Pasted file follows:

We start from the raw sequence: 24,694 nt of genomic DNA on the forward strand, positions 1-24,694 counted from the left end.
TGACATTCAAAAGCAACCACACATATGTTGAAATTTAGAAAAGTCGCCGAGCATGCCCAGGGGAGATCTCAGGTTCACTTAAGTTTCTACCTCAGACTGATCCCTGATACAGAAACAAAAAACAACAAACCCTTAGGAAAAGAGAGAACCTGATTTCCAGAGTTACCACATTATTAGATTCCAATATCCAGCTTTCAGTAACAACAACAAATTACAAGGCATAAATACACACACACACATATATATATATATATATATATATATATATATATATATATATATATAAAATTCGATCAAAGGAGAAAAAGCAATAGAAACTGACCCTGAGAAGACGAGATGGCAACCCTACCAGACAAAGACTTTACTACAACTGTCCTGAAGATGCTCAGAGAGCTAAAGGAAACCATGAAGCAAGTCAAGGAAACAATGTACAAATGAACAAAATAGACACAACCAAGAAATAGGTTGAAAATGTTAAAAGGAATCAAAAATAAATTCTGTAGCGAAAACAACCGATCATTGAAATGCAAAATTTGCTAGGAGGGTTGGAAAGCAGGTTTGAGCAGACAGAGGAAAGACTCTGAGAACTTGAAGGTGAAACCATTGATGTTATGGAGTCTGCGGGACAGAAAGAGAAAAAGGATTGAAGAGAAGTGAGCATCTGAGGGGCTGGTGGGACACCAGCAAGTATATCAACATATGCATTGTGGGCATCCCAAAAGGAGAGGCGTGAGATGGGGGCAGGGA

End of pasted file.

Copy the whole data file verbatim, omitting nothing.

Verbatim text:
We start from the raw sequence: 24,694 nt of genomic DNA on the forward strand, positions 1-24,694 counted from the left end.
TGACATTCAAAAGCAACCACACATATGTTGAAATTTAGAAAAGTCGCCGAGCATGCCCAGGGGAGATCTCAGGTTCACTTAAGTTTCTACCTCAGACTGATCCCTGATACAGAAACAAAAAACAACAAACCCTTAGGAAAAGAGAGAACCTGATTTCCAGAGTTACCACATTATTAGATTCCAATATCCAGCTTTCAGTAACAACAACAAATTACAAGGCATAAATACACACACACACATATATATATATATATATATATATATATATATATATATATATATATAAAATTCGATCAAAGGAGAAAAAGCAATAGAAACTGACCCTGAGAAGACGAGATGGCAACCCTACCAGACAAAGACTTTACTACAACTGTCCTGAAGATGCTCAGAGAGCTAAAGGAAACCATGAAGCAAGTCAAGGAAACAATGTACAAATGAACAAAATAGACACAACCAAGAAATAGGTTGAAAATGTTAAAAGGAATCAAAAATAAATTCTGTAGCGAAAACAACCGATCATTGAAATGCAAAATTTGCTAGGAGGGTTGGAAAGCAGGTTTGAGCAGACAGAGGAAAGACTCTGAGAACTTGAAGGTGAAACCATTGATGTTATGGAGTCTGCGGGACAGAAAGAGAAAAAGGATTGAAGAGAAGTGAGCATCTGAGGGGCTGGTGGGACACCAGCAAGTATATCAACATATGCATTGTGGGCATCCCAAAAGGAGAGGCGTGAGATGGGGGCAGGGA